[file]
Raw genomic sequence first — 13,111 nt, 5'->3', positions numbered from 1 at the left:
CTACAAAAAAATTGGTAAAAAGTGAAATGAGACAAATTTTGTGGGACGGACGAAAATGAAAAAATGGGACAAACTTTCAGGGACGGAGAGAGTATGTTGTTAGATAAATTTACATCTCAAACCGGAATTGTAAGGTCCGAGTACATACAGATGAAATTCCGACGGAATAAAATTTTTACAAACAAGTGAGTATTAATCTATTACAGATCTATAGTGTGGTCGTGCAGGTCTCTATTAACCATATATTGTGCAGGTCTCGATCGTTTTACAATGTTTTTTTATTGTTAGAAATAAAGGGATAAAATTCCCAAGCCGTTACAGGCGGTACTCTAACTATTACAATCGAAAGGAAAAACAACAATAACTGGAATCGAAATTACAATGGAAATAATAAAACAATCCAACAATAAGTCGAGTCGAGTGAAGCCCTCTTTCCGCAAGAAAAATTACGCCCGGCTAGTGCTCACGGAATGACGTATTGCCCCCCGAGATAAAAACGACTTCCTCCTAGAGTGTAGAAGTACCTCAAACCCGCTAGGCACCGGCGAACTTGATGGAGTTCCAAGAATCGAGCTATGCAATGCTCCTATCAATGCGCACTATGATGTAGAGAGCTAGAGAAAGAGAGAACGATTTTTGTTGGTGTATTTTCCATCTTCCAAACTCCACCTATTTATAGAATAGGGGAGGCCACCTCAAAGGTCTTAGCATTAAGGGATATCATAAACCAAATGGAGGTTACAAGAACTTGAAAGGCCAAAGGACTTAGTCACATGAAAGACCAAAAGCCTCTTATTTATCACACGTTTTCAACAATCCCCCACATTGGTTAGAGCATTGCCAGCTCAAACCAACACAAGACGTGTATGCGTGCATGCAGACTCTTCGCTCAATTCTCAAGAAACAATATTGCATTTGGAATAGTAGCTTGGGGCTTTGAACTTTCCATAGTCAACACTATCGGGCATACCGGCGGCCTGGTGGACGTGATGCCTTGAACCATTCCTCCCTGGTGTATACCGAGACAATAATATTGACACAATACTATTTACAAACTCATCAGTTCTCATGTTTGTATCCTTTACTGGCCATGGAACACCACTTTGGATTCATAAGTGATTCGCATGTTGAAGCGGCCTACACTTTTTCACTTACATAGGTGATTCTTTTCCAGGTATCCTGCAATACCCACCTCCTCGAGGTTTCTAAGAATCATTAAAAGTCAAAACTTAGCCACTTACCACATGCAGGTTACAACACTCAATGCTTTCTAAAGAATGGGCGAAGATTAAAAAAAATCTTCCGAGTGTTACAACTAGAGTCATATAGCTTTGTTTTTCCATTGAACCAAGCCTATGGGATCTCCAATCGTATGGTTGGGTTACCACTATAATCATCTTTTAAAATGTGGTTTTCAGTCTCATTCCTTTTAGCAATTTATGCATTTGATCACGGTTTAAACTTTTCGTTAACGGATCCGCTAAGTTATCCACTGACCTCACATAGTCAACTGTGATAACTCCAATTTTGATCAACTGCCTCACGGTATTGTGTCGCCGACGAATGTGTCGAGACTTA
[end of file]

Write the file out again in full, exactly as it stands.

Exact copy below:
Raw genomic sequence first — 13,111 nt, 5'->3', positions numbered from 1 at the left:
CTACAAAAAAATTGGTAAAAAGTGAAATGAGACAAATTTTGTGGGACGGACGAAAATGAAAAAATGGGACAAACTTTCAGGGACGGAGAGAGTATGTTGTTAGATAAATTTACATCTCAAACCGGAATTGTAAGGTCCGAGTACATACAGATGAAATTCCGACGGAATAAAATTTTTACAAACAAGTGAGTATTAATCTATTACAGATCTATAGTGTGGTCGTGCAGGTCTCTATTAACCATATATTGTGCAGGTCTCGATCGTTTTACAATGTTTTTTTATTGTTAGAAATAAAGGGATAAAATTCCCAAGCCGTTACAGGCGGTACTCTAACTATTACAATCGAAAGGAAAAACAACAATAACTGGAATCGAAATTACAATGGAAATAATAAAACAATCCAACAATAAGTCGAGTCGAGTGAAGCCCTCTTTCCGCAAGAAAAATTACGCCCGGCTAGTGCTCACGGAATGACGTATTGCCCCCCGAGATAAAAACGACTTCCTCCTAGAGTGTAGAAGTACCTCAAACCCGCTAGGCACCGGCGAACTTGATGGAGTTCCAAGAATCGAGCTATGCAATGCTCCTATCAATGCGCACTATGATGTAGAGAGCTAGAGAAAGAGAGAACGATTTTTGTTGGTGTATTTTCCATCTTCCAAACTCCACCTATTTATAGAATAGGGGAGGCCACCTCAAAGGTCTTAGCATTAAGGGATATCATAAACCAAATGGAGGTTACAAGAACTTGAAAGGCCAAAGGACTTAGTCACATGAAAGACCAAAAGCCTCTTATTTATCACACGTTTTCAACAATCCCCCACATTGGTTAGAGCATTGCCAGCTCAAACCAACACAAGACGTGTATGCGTGCATGCAGACTCTTCGCTCAATTCTCAAGAAACAATATTGCATTTGGAATAGTAGCTTGGGGCTTTGAACTTTCCATAGTCAACACTATCGGGCATACCGGCGGCCTGGTGGACGTGATGCCTTGAACCATTCCTCCCTGGTGTATACCGAGACAATAATATTGACACAATACTATTTACAAACTCATCAGTTCTCATGTTTGTATCCTTTACTGGCCATGGAACACCACTTTGGATTCATAAGTGATTCGCATGTTGAAGCGGCCTACACTTTTTCACTTACATAGGTGATTCTTTTCCAGGTATCCTGCAATACCCACCTCCTCGAGGTTTCTAAGAATCATTAAAAGTCAAAACTTAGCCACTTACCACATGCAGGTTACAACACTCAATGCTTTCTAAAGAATGGGCGAAGATTAAAAAAAATCTTCCGAGTGTTACAACTAGAGTCATATAGCTTTGTTTTTCCATTGAACCAAGCCTATGGGATCTCCAATCGTATGGTTGGGTTACCACTATAATCATCTTTTAAAATGTGGTTTTCAGTCTCATTCCTTTTAGCAATTTATGCATTTGATCACGGTTTAAACTTTTCGTTAACGGATCCGCTAAGTTATCCACTGACCTCACATAGTCAACTGTGATAACTCCAATTTTGATCAACTGCCTCACGGTATTGTGTCGCCGACGAATGTGTCGAGACTTA